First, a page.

Description: Challenge to Forest Service and BLM approvals of revised land use plans for lands located in range of greater sage-grouse.
Western Watersheds Project v. Schneider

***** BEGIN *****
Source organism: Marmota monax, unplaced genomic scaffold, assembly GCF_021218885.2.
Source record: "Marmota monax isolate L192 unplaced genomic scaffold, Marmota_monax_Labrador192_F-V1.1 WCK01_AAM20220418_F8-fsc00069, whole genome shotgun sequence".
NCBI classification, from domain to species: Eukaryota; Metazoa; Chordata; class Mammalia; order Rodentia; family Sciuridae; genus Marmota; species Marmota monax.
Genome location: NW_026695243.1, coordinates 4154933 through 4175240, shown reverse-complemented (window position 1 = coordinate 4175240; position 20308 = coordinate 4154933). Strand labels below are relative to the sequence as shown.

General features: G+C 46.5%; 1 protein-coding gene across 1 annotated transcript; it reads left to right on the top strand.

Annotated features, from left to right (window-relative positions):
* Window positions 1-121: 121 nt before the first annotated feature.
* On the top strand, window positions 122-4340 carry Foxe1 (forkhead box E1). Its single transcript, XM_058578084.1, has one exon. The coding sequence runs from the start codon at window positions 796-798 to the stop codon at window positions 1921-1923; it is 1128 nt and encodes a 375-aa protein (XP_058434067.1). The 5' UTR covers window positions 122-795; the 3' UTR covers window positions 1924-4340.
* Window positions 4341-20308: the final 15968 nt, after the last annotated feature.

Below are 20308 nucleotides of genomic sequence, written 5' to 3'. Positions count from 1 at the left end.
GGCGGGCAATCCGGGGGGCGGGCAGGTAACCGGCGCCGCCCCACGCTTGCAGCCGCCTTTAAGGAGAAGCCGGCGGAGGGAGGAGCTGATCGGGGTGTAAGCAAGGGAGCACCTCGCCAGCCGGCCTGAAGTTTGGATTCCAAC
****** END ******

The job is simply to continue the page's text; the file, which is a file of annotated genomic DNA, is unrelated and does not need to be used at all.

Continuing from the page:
Filing Date Type File Action Taken Summary 10/16/2019 Memorandum Decision Download Motion for preliminary injunction granted. Idaho Federal Court Enjoined 2019 Amendments to Sage-Grouse Plans. The federal district court for the District of Idaho granted a motion for a preliminary injunction barring the U.S. Bureau of Land Management (BLM) from implementing the 2019 BLM Sage-Grouse Plan Amendments for Idaho, Wyoming, Colorado, Utah, Nevada/Northeastern California, and Oregon. The court directed that a 2015 plan (which is also being challenged in the lawsuit) remain in effect while the court considers the merits of the plaintiffs’ claims, which include claims that the 2019 Plan Amendments failed to evaluate climate change impacts. In granting the preliminary injunction, the court found that the plaintiffs were likely to succeed on their claims that the 2019 Plan Amendments contained substantial reductions in protections for the sage grouse (compared to the 2015 Plans) without justification and that the environmental impact statements (EISs) failed to comply with the National Environmental Policy Act’s requirement that reasonable alternatives be considered; failed to contain a sufficient cumulative impacts analysis; and failed to take the required “hard look” at the environmental consequences. The court also found that the plaintiffs were likely to succeed on their claim that supplemental draft EISs should have been issued. In addition, the court found a likelihood of irreparable harm due to numerous site-specific applications for drilling and mining projects in sage-grouse habitats that would be subject to the 2019 Plan Amendments and found that the balance of hardships tipped towards the plaintiffs. 10/02/2019 Memorandum Decision Download Motion to dismiss or, in the alternative, to sever and transfer denied. 08/30/2019 Complaint Download Second amended complaint filed. 08/16/2019 Memorandum Decision Download Motions to sever and transfer denied. Federal Court Declined to Sever and Transfer Conservation Groups’ Challenges to Sage Grouse Plans. The federal district court for the District of Idaho denied intervenors’ motions to sever and transfer a case challenging the U.S. Bureau of Land Management’s (BLM’s) sage grouse plans for 15 sub-regions in 10 western states. The plaintiffs originally challenged plans issued by the Obama administration and later supplemented their challenges with additional claims, including a failure to evaluate climate change impacts, after BLM revised the plans, allegedly in response to a directive from Secretary of the Interior Ryan Zinke to relax restrictions on oil and gas development in sage grouse habitat. The court was not persuaded by the intervenors’ arguments that local concerns justified severing the case and transferring the challenges to the sage grouse plans for a particular state to the federal court in that state. The court said this argument ignored the complaint’s allegations of “common failings” that “were heavily influenced by directions from the Trump Administration and the Interior Secretary.” The court concluded that severing the case would require duplicative arguments and perhaps lead to conflicting decisions, and that circumstances had not changed since the court rejected a previous motion to sever and transfer. 05/17/2019 Answer Download Answer to first supplemental complaint filed by intervenors Idaho Power Company and Pacificorps. 05/03/2019 Complaint Download First supplemental complaint filed by plaintiffs. 05/02/2019 Memorandum Decision Download Motion to file supplemental complaint granted. 04/24/2019 Memorandum Download Memorandum filed by Utah in support of motion to intervene. 03/27/2019 Brief Download Opening brief filed by plaintiffs in support of motion for leave to file first supplemental complaint. Environmental Groups Sought to Challenge Rollbacks of Sage-Grouse Protections, Asserted Continuing Failure to Consider Climate Change Impacts on Habitat. Environmental groups sought to file a supplemental complaint in their lawsuit challenging federal land use plan amendments adopted in 2015 as part of the National Greater Sage-Grouse Planning Strategy. In the original complaint, the groups contended that the 2015 plans did not go far enough to ensure sage-grouse conservation, including because federal defendants had failed to consider climate change impacts on sage-grouse habitats and populations. In their proposed supplemental complaint and the brief supporting their motion for leave to file it, the groups asserted that the Trump administration had recently taken final actions to roll back protections included in the 2015 plans and that the administration’s actions would “hasten the sage-grouse’s decline toward extinction.” The supplemental complaint alleged that in rolling back the 2015 plans, the defendants had against failed “to analyze the cumulative and synergistic impacts of climate change on sage-grouse habitats and populations,” which would include “larger and more frequent wildfires and droughts, and invasions of cheatgrass and other non-native vegetation” that “will further reduce and fragment sage-grouse habitats.” 03/27/2019 Complaint Download Proposed first supplemental complaint filed. 03/03/2017 Memorandum Decision Download Motion to sever and transfer denied. 02/25/2016 Complaint Download Complaint filed. Environmental Groups Charged That Forest Service and BLM Failed to Protect Greater Sage-Grouse, Cited Climate Impacts on Habitat. Four environmental organizations filed a complaint in the federal district court for the District of Idaho to challenge approvals by the United States Forest Service and the United States Bureau of Land Management (BLM) of revised land use plans for lands located in the range of the greater sage-grouse in Idaho and other states. The plaintiffs alleged that the plans did not implement best available science and government experts’ recommendations and would not ensure the greater sage-grouse’s survival, which was threatened by the “synergistic impacts of climate change and human activities” on their habitat. The plaintiffs alleged claims under NEPA, the Federal Land Policy and Management Act, and the National Forest Management Act.